premiere Pro CC Benchmark

Source: TechGage

magix Vegas Benchmark

Source: TechGage

HandBrake Benchmarks

Source: TechGage

Video Editing Recommendations

No-Compromise: Intel Core i9 9980XE + Nvidia RTX 2080 Ti/Titan Xp

Best Value: AMD Ryzen 9 3900X + Nvidia RTX 2070 Super

Budget Recommendation: AMD Ryzen 7 2700X + Nvidia GTX 1660 Ti

When it comes to Premiere Pro and other video encoding tasks, Intel still has a lead.

However, seeing the 12-core 3900X come so close to an 18-core Intel processor is a sign of good things to come. I fully expect the soon-releasing 16-core Ryzen 9 3950X to take the top spot in these tests.

Nonetheless, until then – the very best CPU you can get is still an Intel Core i9 9980XE.

Ryzen vs Intel for Encryption/Decryption (VeraCrypt)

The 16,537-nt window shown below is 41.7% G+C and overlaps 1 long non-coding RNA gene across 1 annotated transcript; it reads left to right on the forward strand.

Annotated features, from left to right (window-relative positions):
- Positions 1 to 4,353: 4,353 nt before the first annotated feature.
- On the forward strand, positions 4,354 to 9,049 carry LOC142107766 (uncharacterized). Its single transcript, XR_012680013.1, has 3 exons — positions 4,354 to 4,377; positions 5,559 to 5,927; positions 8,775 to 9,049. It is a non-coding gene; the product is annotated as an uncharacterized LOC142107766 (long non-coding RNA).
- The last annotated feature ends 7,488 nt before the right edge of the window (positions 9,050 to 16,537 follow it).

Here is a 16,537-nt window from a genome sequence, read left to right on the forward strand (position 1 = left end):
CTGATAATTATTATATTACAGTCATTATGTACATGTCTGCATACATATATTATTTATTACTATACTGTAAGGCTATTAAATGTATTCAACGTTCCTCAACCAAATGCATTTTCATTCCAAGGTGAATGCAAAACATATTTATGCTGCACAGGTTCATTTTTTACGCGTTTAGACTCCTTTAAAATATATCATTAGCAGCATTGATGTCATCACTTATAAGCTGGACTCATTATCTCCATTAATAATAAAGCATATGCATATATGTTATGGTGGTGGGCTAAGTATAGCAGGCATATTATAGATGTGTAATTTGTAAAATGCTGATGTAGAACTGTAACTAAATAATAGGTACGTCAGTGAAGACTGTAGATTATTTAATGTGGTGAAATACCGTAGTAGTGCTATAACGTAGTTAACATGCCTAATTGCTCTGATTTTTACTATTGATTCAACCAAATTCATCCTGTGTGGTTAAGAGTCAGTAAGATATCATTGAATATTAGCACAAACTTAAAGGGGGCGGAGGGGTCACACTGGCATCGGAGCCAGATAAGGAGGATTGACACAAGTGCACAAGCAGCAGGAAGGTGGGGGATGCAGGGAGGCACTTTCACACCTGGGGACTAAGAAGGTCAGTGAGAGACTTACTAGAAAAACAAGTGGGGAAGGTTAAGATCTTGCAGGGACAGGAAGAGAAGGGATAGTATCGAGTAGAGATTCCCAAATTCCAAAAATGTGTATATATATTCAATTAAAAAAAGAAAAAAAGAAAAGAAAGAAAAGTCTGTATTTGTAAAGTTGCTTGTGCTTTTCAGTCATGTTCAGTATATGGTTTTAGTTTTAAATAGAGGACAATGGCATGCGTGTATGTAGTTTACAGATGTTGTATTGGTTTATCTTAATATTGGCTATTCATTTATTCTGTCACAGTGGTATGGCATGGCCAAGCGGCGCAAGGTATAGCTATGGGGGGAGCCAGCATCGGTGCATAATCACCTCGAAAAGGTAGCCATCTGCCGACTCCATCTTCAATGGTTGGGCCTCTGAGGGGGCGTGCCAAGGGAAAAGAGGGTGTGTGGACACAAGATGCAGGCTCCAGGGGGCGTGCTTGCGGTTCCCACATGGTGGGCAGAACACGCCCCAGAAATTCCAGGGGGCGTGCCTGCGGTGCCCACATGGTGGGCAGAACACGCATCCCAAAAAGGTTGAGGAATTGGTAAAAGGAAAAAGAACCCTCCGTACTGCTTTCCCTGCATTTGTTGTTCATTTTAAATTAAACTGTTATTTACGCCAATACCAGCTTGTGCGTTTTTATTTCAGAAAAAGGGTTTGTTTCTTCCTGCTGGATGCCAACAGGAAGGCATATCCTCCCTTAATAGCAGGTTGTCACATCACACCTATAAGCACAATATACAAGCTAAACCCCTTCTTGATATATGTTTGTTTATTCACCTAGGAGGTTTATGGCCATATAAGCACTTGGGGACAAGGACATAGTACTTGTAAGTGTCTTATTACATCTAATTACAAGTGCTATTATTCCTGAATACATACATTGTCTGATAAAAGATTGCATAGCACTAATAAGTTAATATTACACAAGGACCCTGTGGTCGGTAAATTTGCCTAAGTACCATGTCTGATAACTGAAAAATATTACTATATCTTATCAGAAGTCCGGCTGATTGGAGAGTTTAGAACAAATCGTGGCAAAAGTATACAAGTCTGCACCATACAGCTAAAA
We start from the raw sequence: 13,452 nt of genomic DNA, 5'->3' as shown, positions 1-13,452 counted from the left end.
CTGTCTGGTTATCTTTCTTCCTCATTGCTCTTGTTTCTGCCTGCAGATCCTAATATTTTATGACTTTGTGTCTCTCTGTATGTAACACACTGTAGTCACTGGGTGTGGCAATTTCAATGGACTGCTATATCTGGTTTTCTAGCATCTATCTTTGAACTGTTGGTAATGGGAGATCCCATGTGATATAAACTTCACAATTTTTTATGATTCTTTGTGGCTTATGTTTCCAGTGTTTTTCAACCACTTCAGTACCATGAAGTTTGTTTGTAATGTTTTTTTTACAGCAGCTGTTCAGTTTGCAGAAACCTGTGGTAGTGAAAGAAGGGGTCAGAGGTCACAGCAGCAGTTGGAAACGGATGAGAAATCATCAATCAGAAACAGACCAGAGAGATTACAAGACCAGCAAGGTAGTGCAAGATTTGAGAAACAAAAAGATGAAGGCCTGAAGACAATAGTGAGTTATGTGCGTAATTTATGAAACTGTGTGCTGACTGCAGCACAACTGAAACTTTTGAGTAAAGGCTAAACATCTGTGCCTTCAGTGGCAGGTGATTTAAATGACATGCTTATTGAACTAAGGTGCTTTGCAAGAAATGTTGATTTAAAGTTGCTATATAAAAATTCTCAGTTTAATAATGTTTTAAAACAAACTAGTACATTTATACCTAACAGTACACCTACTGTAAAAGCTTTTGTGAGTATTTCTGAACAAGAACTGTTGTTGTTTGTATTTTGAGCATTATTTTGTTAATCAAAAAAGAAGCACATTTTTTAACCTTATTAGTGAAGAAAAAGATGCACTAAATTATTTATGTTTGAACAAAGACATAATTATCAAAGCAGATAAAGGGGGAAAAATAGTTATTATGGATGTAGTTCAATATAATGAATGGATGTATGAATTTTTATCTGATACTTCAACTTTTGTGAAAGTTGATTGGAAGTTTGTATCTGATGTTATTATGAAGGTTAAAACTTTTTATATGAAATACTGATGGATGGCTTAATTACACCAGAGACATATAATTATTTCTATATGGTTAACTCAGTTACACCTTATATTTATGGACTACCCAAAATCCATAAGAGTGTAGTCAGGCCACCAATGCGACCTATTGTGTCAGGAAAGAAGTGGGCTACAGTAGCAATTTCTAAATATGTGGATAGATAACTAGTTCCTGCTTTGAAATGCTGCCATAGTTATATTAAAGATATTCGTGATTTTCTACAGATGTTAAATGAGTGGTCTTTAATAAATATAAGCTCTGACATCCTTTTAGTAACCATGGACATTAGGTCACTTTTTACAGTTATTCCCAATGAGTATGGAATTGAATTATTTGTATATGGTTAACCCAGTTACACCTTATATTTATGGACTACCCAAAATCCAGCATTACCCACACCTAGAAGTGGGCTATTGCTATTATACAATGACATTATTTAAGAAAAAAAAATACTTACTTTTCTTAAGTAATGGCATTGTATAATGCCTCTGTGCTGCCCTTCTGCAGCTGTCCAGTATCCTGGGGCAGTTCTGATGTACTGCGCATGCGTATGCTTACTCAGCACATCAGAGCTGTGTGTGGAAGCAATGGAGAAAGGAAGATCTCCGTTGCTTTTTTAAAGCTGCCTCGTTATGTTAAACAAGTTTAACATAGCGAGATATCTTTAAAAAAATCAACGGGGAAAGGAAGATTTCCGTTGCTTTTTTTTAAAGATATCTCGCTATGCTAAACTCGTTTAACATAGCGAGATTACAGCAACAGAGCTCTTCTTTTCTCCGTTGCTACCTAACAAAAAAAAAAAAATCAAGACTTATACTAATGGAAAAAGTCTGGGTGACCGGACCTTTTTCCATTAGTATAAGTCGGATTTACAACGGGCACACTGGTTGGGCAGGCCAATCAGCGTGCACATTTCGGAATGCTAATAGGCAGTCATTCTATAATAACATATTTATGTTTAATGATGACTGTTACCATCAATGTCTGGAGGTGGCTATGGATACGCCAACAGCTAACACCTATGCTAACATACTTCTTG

When it comes to encryption/decryption tasks, the Ryzen 9 3900X seems to be blowing away the competition.

VeraCrypt benchmark

Source: Tom’s Hardware

Encryption/Decryption Recommendations

No-Compromise Recommendation: AMD Ryzen 9 3900X

Best Value Recommendation: Ryzen 7 3700X

Budget Recommendation: Ryzen 7 2700X

Ryzen is the only choice that makes sense for a workstation build that will primarily handle AES encryption/decryption.

For these tasks, even 1st and 2nd Generation Ryzen processors offer incredible value.

Intel vs Ryzen in Viewport Performance / Active Work Speed

We’ve seen viewport performance swinging the way of Intel these past few years, even outperforming Ryzen 1st and 2nd Generation processors.

Viewports generally rely on clock speed and IPC, so, this was expected. You’ll get a snappier experience with processors that have better single-core performance.

cinema 4d viewport benchmark

However, things are looking much better for AMD with this release. The 3rd Generation Ryzen processors now offer a very similar viewport performance to Intel’s top-end parts.

A Ryzen 9 3900X on stock with PBO (Precision Boost Overdrive) enabled should perform better than a stock Ryzen 7 3800X (theoretically).